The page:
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Know Cancer (3 of 3)

The following key self-defense mechanisms have all been suppressed, bypassed or somehow beaten when cancer gets underway.



DNA Repair

Recall from the previous page that one of the main enabling mechanisms for cancer causation is genetic instability caused by external agents. For example, UV-ray radiation from the sun, X-ray radiation, certain pesticides, some industrial chemicals, and even a number of chemicals found in certain foods (e.g. french fries, barbecued meats) can cause this sort of damage. However, every cell in the body has a number of very elaborate repair mechanisms that can be deployed to fix this sort of damage when it occurs. So normally, these sorts of exposures don’t result in cancer.

Yet in situations where cancer develops, these repair mechanisms have been overwhelmed. This can happen if the cells that are damaged have been exposed to disruptive chemicals that inhibit or suppress proper DNA repair function (e.g., EDTA). It can also result if the genetic damage that is done to the cell actually damages the DNA repair machinery. Also if damage that occurs is extensive, the DNA repair systems may simply not be robust enough to make all necessary repairs.

Inflammation Suppression

Also recall from the previous page that another important enabling mechanism involved in many cancers is chronic inflammation. Chronic inflammation can occur at sites where persistent infections have occurred, and when the immune system has not cleared that infection. It can also occur if the hypothalamic-pituitary-adrenal axis (i.e., stress-axis) has been disrupted and is either producing too much cortisol or too little cortisol.

Cortisol is the main output of the adrenal gland and it is used to make bodily cortisone. The stress axis can use cortisol production to both instigate inflammation (via low levels of cortisol production), and suppress inflammation (via higher levels of cortisol production) by interacting with a master-inflammatory chemical messenger called Macrophage Migration Inhibitory Factor (MIF). Low levels of cortisol instigate MIF which is then able to instigate an entire inflammatory cascade, while high levels of cortisol can suppress the action of MIF. So if the stress axis has been disrupted and higher levels of cortisol are not available when needed, it can result in an outcome that is permissive of chronic inflammation.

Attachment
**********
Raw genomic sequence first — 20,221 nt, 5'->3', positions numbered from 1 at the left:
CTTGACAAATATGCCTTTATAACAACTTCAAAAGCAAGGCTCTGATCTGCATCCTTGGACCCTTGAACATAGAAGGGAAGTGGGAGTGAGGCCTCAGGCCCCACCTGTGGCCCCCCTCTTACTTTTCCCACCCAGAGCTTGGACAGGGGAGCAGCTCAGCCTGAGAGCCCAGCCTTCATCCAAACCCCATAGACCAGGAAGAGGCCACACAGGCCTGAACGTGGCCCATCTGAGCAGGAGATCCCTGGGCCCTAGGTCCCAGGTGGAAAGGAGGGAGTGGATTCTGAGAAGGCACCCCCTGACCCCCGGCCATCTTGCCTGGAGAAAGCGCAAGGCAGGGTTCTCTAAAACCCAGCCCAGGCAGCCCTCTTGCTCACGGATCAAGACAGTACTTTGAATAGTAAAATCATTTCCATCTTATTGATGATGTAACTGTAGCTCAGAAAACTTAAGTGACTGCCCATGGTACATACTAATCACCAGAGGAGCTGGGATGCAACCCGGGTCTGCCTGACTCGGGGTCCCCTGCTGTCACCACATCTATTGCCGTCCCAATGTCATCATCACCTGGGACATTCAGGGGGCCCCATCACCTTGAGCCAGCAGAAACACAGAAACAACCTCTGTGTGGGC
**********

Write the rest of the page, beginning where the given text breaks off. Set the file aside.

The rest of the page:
Unfortunately, there are virtually no regulations at all that focus on the possibility that the cumulative effects of disruptive chemical agents may be damaging adrenal function, and there hasn't been any emphasis on disruptive agents that might impair the proper functioning of the stress-axis, even though it has a crucial role to play in the management of chronic inflammation. Also, there hasn't been any focus placed on the disruption of MIF, even though it plays an important role in proper immune system function, and even though it has been shown to be a key mediator in a long list of inflammatory diseases, and squarely implicated in cancer.